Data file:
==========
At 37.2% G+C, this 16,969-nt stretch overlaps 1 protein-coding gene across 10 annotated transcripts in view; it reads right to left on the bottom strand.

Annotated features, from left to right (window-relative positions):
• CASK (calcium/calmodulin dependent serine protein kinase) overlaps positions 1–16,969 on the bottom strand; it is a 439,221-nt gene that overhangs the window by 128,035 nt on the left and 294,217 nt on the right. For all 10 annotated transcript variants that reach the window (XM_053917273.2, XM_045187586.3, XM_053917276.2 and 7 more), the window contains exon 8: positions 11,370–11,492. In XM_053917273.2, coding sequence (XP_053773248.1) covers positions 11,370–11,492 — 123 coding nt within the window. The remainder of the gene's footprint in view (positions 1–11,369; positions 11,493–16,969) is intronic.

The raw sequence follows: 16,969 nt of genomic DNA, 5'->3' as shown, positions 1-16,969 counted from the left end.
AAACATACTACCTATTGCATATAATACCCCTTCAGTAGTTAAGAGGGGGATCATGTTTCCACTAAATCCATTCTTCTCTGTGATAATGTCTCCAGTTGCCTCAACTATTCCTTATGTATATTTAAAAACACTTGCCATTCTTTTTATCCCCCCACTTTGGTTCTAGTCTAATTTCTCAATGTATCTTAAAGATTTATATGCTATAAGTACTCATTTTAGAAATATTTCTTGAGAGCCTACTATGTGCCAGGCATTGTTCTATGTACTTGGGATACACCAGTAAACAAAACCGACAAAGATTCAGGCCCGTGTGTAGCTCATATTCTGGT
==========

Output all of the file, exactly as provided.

At 37.2% G+C, this 16,969-nt stretch overlaps 1 protein-coding gene across 10 annotated transcripts in view; it reads right to left on the bottom strand.

Annotated features, from left to right (window-relative positions):
• CASK (calcium/calmodulin dependent serine protein kinase) overlaps positions 1–16,969 on the bottom strand; it is a 439,221-nt gene that overhangs the window by 128,035 nt on the left and 294,217 nt on the right. For all 10 annotated transcript variants that reach the window (XM_053917273.2, XM_045187586.3, XM_053917276.2 and 7 more), the window contains exon 8: positions 11,370–11,492. In XM_053917273.2, coding sequence (XP_053773248.1) covers positions 11,370–11,492 — 123 coding nt within the window. The remainder of the gene's footprint in view (positions 1–11,369; positions 11,493–16,969) is intronic.

The raw sequence follows: 16,969 nt of genomic DNA, 5'->3' as shown, positions 1-16,969 counted from the left end.
AAACATACTACCTATTGCATATAATACCCCTTCAGTAGTTAAGAGGGGGATCATGTTTCCACTAAATCCATTCTTCTCTGTGATAATGTCTCCAGTTGCCTCAACTATTCCTTATGTATATTTAAAAACACTTGCCATTCTTTTTATCCCCCCACTTTGGTTCTAGTCTAATTTCTCAATGTATCTTAAAGATTTATATGCTATAAGTACTCATTTTAGAAATATTTCTTGAGAGCCTACTATGTGCCAGGCATTGTTCTATGTACTTGGGATACACCAGTAAACAAAACCGACAAAGATTCAGGCCCGTGTGTAGCTCATATTCTGGT